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31 Days of Halloween Week 4 Reviewed

A Letterboxd diary list

Doom Asylum (1987)

Wow, this piece of 80s trash is my kind of what the fuckery. A group of overacting teens (including Sex & The City’s Kirsten Davis & her blue swimsuit and Patty Mullen from Frankenhooker) go and visit an old asylum for some reason, and get picked off one by one by a rubber-faced burn victim Freddy Krueger knock off with the worst one liners in the history of cinema.

But wait, there’s more - the asylum is also the practice room for an all female noise punk band who don’t take kindly to the new intruders. Cue lots of wandering aimlessly around the asylum and the occasional death scene when the killer can be assed getting out of bed - seriously this guy spends half the movie in bed & watching black & white horror films. The clips of the old horror movies just serve to pad out the running time to 77 mins.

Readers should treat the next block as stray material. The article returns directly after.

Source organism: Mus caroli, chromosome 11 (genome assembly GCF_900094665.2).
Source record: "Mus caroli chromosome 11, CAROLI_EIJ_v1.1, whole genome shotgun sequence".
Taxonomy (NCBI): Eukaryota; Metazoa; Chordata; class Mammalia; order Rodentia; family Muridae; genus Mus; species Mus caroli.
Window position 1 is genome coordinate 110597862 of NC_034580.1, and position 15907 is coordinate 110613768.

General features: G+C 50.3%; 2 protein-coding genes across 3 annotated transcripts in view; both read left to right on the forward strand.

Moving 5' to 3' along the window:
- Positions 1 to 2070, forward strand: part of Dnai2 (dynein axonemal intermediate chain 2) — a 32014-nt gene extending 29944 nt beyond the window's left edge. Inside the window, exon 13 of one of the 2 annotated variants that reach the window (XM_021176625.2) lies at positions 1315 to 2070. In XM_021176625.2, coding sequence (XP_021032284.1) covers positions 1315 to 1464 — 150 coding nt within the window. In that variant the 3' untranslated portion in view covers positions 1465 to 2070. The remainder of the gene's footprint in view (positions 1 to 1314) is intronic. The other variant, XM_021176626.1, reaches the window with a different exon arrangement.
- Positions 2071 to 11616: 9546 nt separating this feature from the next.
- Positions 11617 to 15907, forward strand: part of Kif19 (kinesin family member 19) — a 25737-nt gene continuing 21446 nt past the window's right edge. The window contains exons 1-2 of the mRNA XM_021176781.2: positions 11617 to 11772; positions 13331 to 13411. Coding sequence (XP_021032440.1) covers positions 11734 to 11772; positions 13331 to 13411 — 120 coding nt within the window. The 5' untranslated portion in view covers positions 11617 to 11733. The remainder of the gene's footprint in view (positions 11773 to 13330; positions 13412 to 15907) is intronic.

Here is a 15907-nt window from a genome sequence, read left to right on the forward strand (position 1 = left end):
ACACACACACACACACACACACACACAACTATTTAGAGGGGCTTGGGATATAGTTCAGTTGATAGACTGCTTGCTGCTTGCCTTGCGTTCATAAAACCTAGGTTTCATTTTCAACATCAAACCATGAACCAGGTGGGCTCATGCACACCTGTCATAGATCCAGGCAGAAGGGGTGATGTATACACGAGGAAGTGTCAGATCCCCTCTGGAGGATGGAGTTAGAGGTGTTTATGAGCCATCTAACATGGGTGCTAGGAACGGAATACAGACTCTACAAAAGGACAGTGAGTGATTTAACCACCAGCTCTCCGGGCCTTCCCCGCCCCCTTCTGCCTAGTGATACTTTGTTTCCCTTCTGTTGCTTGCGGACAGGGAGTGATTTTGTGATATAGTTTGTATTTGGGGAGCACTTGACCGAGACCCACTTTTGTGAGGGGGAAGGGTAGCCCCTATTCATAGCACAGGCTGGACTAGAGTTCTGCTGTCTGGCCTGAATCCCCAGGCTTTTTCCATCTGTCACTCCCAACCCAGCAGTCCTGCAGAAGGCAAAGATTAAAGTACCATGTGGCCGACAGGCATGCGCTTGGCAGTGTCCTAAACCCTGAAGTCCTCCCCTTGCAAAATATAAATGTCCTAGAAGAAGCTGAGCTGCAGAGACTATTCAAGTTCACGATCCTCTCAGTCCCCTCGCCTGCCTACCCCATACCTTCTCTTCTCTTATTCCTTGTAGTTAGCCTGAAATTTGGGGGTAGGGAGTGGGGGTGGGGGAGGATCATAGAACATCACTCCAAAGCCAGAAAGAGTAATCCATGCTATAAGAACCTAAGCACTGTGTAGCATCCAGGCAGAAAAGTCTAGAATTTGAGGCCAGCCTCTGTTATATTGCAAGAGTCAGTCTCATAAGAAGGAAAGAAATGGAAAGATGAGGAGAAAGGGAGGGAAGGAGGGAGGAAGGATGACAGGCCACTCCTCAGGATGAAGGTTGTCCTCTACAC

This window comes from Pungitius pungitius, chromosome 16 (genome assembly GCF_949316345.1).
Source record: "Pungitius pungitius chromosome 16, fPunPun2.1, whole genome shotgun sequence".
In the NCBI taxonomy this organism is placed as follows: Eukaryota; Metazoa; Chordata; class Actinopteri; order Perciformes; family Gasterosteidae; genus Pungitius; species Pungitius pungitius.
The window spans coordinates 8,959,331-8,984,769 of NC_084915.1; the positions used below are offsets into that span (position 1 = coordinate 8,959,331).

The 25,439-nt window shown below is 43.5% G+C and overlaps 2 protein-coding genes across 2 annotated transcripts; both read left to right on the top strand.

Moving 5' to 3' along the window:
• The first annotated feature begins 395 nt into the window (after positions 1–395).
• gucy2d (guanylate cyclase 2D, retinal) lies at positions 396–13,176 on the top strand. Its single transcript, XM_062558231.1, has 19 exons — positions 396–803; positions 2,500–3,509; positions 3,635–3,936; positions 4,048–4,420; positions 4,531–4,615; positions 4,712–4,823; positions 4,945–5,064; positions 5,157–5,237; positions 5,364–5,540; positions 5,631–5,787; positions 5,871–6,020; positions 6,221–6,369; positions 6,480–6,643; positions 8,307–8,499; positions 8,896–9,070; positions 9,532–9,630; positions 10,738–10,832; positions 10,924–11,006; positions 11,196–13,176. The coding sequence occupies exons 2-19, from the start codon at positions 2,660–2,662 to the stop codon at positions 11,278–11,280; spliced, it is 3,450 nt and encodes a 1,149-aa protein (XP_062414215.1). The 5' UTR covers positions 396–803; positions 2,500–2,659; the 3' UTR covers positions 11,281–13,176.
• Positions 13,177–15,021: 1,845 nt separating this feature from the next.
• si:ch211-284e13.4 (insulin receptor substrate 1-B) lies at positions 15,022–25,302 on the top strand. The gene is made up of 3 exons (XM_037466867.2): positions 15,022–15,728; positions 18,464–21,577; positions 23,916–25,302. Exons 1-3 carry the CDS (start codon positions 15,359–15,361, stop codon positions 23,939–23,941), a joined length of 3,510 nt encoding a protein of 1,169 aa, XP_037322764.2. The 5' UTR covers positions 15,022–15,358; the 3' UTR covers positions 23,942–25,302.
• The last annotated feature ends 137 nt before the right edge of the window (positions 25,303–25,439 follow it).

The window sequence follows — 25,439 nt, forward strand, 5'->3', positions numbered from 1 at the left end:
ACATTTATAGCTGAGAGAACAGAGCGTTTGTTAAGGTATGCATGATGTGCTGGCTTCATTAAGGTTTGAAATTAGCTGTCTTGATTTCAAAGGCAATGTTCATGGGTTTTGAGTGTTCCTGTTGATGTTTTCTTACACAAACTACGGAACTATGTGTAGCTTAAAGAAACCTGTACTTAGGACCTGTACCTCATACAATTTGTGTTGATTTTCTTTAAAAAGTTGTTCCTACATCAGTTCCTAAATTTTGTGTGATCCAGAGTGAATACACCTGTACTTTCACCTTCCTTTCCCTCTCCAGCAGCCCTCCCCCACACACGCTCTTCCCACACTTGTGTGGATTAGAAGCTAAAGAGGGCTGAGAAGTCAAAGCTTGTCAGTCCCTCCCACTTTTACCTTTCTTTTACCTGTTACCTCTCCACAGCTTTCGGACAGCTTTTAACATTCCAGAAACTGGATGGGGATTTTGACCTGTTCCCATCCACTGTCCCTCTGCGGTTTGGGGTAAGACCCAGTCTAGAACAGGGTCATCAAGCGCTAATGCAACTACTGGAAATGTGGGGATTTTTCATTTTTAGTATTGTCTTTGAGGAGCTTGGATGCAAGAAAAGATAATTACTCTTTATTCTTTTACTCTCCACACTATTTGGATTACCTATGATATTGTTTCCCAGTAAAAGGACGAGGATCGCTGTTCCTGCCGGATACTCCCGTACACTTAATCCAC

We also have a goofy indecisive male lead who offers to replace his girlfriends dead mom, hence her weirdly calling him Mom for the rest of the film and refusing to have sex with him cos incest. There are bizarro romantic fantasies and kill scenes reminiscent of the steamroller death in Austin Powers whereby the characters back slowly against a wall and don’t even try to escape. Instead, they scream and await their doom as the killer slowly approaches with a power drill or a Buzzsaw. One character even cracks a joke as he’s being murdered.

Also, the version on Tubi changes aspect ratios more than a Wes Anderson film.


Signs (2002)